A routine of operation for this embodiment is illustrated in FIG. 10 and follows generally the routine of FIGS. 5 or 7, depending upon the orientation of the induction system for the engine. Where steps are the same or substantially the same as the routines in FIGS. 5 and 7, they have been identified by the same reference numerals. Therefore, it will be noted that at the step S-1, the existence of a knocking condition is determined. If a knocking condition is determined, the routine moves to the step S-0.5 to increase the fuel supply. If, however, knocking is not present, then the program moves to the step S-2 to again measure trim angle. The routine then moves to a step S-15 wherein it is determined by reading the engine starting detector 151 to see if the engine is being initially cranked. Also, the throttle opening or speed is measured at the step S-3 as previously described and also at this same step the engine temperature is measured by detecting the output from the temperature sensor 152.
The routine then moves to the step S-16 to determine if the engine is being started initially. If so, the program moves to the step S-17 to set the spark advance in response to the various measured conditions in accordance with the following equation:
Q.sub.3 =q+Δq.sub.3 +Δq.sub.4 +(Δq.sub.5)
The Δ q.sub.3 is the amount of fuel required beyond the fixed fuel flow curve for the throttle opening in question is as derived by a calibration curve q experimentally obtained. In addition, the Δ q.sub.4 factor is determined by another calibration curve related to temperature. Δ q.sub.5 is a still further enrichment or priming for the condition during engine starting.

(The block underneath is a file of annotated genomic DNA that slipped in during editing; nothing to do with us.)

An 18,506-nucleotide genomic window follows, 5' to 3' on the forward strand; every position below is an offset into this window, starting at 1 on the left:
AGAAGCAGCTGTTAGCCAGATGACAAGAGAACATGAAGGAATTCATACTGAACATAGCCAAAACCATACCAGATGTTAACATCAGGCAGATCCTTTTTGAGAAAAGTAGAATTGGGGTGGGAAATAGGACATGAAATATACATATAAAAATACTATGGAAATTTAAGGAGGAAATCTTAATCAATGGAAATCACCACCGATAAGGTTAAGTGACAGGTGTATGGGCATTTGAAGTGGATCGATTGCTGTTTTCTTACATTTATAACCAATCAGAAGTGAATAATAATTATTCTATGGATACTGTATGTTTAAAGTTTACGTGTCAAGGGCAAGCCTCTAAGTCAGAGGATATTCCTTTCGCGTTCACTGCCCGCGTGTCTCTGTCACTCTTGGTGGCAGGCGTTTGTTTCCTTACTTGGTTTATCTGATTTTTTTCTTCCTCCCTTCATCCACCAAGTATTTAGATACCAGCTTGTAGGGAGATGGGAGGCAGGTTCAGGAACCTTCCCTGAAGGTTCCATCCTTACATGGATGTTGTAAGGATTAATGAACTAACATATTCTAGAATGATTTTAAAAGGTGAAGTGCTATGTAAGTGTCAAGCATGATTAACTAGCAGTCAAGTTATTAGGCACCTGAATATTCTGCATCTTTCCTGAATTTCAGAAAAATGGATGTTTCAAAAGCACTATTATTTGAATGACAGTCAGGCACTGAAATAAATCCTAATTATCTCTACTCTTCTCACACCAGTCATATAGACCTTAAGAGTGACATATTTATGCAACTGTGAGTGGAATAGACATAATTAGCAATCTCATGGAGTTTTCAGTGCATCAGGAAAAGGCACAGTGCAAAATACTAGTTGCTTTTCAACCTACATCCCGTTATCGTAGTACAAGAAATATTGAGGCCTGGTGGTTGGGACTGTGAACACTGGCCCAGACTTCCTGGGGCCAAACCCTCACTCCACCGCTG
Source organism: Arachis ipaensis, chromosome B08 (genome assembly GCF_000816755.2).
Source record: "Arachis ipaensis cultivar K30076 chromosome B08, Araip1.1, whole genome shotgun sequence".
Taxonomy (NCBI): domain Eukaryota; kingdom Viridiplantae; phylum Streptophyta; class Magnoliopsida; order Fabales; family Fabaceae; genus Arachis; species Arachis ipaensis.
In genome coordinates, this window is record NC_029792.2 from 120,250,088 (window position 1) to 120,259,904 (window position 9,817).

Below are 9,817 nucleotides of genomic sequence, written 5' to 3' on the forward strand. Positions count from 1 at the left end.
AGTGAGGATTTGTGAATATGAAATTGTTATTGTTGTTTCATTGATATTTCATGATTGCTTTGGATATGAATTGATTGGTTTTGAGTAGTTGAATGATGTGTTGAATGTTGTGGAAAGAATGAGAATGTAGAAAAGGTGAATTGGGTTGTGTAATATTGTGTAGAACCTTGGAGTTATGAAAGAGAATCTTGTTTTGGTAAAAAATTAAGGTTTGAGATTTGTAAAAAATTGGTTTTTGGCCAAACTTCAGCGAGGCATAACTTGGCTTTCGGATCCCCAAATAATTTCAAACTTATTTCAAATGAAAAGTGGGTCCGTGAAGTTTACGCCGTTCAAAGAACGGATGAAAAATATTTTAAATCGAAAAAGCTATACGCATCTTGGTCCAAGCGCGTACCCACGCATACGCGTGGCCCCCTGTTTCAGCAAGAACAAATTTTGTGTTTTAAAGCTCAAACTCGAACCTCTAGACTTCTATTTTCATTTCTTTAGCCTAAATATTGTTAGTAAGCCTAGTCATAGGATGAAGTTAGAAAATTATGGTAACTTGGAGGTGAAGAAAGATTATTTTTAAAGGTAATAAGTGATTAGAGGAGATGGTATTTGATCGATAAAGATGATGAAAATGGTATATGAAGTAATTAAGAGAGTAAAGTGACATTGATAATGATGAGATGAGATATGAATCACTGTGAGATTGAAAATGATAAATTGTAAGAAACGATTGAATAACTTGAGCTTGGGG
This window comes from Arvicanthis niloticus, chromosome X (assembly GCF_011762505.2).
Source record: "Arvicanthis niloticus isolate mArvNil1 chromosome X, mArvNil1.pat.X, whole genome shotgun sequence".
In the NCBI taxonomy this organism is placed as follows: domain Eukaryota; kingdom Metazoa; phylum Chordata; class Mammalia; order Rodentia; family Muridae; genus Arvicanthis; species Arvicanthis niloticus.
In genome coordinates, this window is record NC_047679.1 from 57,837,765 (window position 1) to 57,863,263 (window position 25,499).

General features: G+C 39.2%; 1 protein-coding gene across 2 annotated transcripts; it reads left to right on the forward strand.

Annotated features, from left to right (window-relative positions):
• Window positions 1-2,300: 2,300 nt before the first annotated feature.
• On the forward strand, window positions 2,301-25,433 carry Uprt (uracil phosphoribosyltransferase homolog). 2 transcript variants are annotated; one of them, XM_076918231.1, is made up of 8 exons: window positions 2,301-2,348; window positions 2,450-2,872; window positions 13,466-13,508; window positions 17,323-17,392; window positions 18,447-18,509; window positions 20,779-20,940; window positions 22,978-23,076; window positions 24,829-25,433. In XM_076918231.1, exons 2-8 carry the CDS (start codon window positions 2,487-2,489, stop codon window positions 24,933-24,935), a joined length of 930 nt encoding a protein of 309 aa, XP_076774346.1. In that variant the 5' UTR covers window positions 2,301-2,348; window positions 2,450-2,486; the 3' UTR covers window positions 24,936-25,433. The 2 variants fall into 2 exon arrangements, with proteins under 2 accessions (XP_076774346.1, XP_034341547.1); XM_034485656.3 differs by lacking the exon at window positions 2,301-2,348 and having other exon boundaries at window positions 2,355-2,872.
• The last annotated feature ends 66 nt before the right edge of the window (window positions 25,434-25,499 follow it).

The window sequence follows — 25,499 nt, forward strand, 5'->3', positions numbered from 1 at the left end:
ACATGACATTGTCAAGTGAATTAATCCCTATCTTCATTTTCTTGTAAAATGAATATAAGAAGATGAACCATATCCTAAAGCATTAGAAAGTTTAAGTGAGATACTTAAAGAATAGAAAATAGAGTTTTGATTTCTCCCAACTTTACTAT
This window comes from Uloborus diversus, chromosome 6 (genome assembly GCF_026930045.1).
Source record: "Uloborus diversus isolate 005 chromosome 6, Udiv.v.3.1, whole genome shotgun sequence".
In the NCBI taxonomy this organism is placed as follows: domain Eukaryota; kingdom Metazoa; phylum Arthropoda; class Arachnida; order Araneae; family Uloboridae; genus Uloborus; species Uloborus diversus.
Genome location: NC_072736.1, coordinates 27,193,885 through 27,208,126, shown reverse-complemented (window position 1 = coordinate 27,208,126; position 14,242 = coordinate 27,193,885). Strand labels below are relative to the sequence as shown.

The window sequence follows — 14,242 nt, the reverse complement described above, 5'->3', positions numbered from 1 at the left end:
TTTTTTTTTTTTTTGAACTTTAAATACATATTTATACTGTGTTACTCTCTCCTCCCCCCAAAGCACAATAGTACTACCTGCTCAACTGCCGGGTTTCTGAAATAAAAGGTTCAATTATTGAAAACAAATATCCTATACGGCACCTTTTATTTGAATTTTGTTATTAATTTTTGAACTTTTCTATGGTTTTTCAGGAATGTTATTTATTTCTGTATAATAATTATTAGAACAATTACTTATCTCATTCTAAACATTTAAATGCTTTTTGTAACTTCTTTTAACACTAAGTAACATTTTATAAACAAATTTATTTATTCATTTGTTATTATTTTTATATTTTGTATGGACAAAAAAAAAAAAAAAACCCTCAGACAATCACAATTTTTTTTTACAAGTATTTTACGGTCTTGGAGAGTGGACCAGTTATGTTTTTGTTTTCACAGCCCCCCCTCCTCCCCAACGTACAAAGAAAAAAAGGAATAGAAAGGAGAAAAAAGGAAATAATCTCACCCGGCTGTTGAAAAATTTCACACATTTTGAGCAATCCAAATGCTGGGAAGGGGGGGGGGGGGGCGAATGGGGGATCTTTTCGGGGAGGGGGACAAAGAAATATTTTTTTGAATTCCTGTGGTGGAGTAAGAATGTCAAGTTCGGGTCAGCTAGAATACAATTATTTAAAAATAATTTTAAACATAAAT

If it is determined at the step S-16 that the engine is not being initially cranked, then the program moves to the step S-18 to determine if the engine is below its normal operating temperature. If it is, then the program returns to the step S-17 to provide the aforedescribed enrichment. However, the calibration factor Δ q.sub.5 for initial cranking is not added to the fuel supply.
If, at the step S-18 it is determined that the engine is at its normal operating temperature, then the routine moves to the step S-4 for setting the fuel flow in the manner generally previously discussed. That is, if the throttle opening is not small, the program moves to the step S-5 to set the fuel flow in accordance with the factors previously described.
If, however, it is determined that the throttle opening is small, then the routine moves to a step S-11 where a determination is made as to whether or not the trim angle change with respect to time is large. If it is not, the program moves to the step S-8 wherein the fuel supply is set in accordance with the following equation:
Q.sub.2 =q+Δ q.sub.2.
In this embodiment, the Δ q.sub.2 is a fuel calibration determined from a calibration curve.
If, however, at the step S-11 it is determined that the trim angle is being changed rapidly, then the program moves to the step S-6 to determine if the outboard motor 11 is not being trimmed up. If the outboard motor 11 is being trimmed up, the program moves to the step S-10 so as to temporarily increase the amount of fuel supplied greater than the value Q.sub.2. If, on the other hand it is determined that there is no trim up, then the program moves to the step S-12 and supplies an amount of fuel that is temporarily less than the value Q-.sub.2.